So a few days ago I watched the Talking Health webcast on health insurance, presented by the Association of Health Care Journlists, The Commonwealth Fund, and the CUNY Graduate School of Journalism.
I listened both as a journalist interested in how to cover this controversial issue, as well as patient with an obvious vested interested in health insurance reform, and the discussion did not disappoint on either count.
For the purpose of this post, I’ve decided to highlight some of the points/questions I think matter most to readers and patients with chronic illness—after all, a key to managing chronic diseases and preventing disease progression is having health insurance that covers medications and appropriate treatment therapies. And, as the NYT’s Reed Abelson, one of the four panelists, pointed out in talking about stakeholders in this debate, patients are the most obvious source but are not well represented.
Do we really know what the difference between public and private insurance is? While some people do, and they usually equate private with better care when they do, many consumers aren’t sure what the public option really entails. According to panelist Cathy Schoen, senior VP at The Commonwealth Fund, context is important here. She says the type of plan usually mentioned in national reform would offer for the first time to people under 65 a plan that is similar to Medicare, one that could compete with private care. The goal of this type of plan is to provide better access and control costs, and consumers would have the choice to keep their existing (private) insurance or choose this new public option. The public option would be standardized across the country and wouldn’t change much over time.
Bruce Bullen, COO of Harvard Pilgrim, a nonprofit managed health care organization in New England, points out some of the pluses and minuses with public vs private insurance: For example, private insurance companies focus on customer service, network building with doctors, and are inherently local/regional, while public ones are more standardized, easily understood, more regulated and perceived to be more equitable.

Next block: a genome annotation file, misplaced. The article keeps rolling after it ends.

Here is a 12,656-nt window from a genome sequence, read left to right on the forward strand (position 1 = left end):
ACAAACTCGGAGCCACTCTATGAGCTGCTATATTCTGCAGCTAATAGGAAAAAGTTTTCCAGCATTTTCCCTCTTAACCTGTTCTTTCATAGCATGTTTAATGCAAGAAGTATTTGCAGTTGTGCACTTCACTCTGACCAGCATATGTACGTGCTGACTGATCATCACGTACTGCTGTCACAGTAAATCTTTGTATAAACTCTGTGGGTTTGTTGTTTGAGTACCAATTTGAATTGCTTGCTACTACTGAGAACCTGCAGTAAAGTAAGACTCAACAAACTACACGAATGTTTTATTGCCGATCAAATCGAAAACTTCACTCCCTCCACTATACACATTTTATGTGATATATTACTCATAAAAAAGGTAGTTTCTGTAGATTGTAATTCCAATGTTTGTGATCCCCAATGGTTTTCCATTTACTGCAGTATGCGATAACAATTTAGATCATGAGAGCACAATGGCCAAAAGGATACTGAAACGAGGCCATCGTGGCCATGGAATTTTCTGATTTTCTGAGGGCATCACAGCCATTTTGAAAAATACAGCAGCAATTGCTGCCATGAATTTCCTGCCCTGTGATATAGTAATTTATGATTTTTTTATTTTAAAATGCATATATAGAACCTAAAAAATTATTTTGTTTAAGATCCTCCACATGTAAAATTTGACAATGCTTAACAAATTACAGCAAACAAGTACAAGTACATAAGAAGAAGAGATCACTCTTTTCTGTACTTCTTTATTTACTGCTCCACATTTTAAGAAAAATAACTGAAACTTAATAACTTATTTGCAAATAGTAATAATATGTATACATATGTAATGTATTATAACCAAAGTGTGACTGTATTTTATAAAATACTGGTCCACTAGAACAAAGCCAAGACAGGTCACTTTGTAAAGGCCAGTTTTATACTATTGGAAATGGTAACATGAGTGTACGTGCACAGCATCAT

Other benefits and drawbacks we should consider? The public plan would offer lower premiums, which is attractive to consumers. At the end of the day, we need to control soaring health care costs; advocates of the public plan point to its purchasing power as an advantage, since it would be purchasing for such a large population. Its economies of scale and lack of a need to market itself are also positives. Since healthier competition usually means cost would come down, the public plan could potentially be cheaper. As we know, private sector rates are higher ($12,600 is the avg family premium), but Bullen contends that well-organized plans like HPHC have such mechanisms where they can be quite competitive with public rates.
But is it possible for private plans to compete with public options? At 20-25 percent cheaper than private plans, Bullen says probably not, pointing out that these savings do not mean the public plan would control health care costs. If we’re making the comparison to a Medicare-type system for people under 65, consider that providers often can’t live on what Medicare pays so they move to private insurers for competitive rates. The cost and quality problems that are so widespread now would continue. Also, consider if providers are asked to sign on for less, would they? Or would the government mandate participation?